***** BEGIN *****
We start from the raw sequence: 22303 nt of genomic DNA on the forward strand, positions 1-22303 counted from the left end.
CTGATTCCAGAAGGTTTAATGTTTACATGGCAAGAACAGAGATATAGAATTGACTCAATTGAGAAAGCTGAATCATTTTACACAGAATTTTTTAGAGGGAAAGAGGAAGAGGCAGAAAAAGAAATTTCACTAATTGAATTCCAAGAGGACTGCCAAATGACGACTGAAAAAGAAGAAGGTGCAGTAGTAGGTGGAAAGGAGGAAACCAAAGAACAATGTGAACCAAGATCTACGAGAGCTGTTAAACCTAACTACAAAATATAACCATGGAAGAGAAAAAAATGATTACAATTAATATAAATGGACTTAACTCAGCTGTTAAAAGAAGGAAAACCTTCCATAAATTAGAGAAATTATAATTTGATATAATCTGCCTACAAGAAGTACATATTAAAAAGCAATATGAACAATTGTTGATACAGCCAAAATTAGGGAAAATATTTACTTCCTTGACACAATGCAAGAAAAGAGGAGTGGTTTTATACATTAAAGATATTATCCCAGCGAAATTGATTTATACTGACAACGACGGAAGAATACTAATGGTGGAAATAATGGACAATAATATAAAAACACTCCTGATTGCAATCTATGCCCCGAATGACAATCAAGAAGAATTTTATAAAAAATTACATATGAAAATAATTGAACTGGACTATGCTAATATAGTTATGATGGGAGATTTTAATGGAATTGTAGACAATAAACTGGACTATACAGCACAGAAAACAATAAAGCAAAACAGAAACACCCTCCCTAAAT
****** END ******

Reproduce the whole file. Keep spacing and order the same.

We start from the raw sequence: 22303 nt of genomic DNA on the forward strand, positions 1-22303 counted from the left end.
CTGATTCCAGAAGGTTTAATGTTTACATGGCAAGAACAGAGATATAGAATTGACTCAATTGAGAAAGCTGAATCATTTTACACAGAATTTTTTAGAGGGAAAGAGGAAGAGGCAGAAAAAGAAATTTCACTAATTGAATTCCAAGAGGACTGCCAAATGACGACTGAAAAAGAAGAAGGTGCAGTAGTAGGTGGAAAGGAGGAAACCAAAGAACAATGTGAACCAAGATCTACGAGAGCTGTTAAACCTAACTACAAAATATAACCATGGAAGAGAAAAAAATGATTACAATTAATATAAATGGACTTAACTCAGCTGTTAAAAGAAGGAAAACCTTCCATAAATTAGAGAAATTATAATTTGATATAATCTGCCTACAAGAAGTACATATTAAAAAGCAATATGAACAATTGTTGATACAGCCAAAATTAGGGAAAATATTTACTTCCTTGACACAATGCAAGAAAAGAGGAGTGGTTTTATACATTAAAGATATTATCCCAGCGAAATTGATTTATACTGACAACGACGGAAGAATACTAATGGTGGAAATAATGGACAATAATATAAAAACACTCCTGATTGCAATCTATGCCCCGAATGACAATCAAGAAGAATTTTATAAAAAATTACATATGAAAATAATTGAACTGGACTATGCTAATATAGTTATGATGGGAGATTTTAATGGAATTGTAGACAATAAACTGGACTATACAGCACAGAAAACAATAAAGCAAAACAGAAACACCCTCCCTAAAT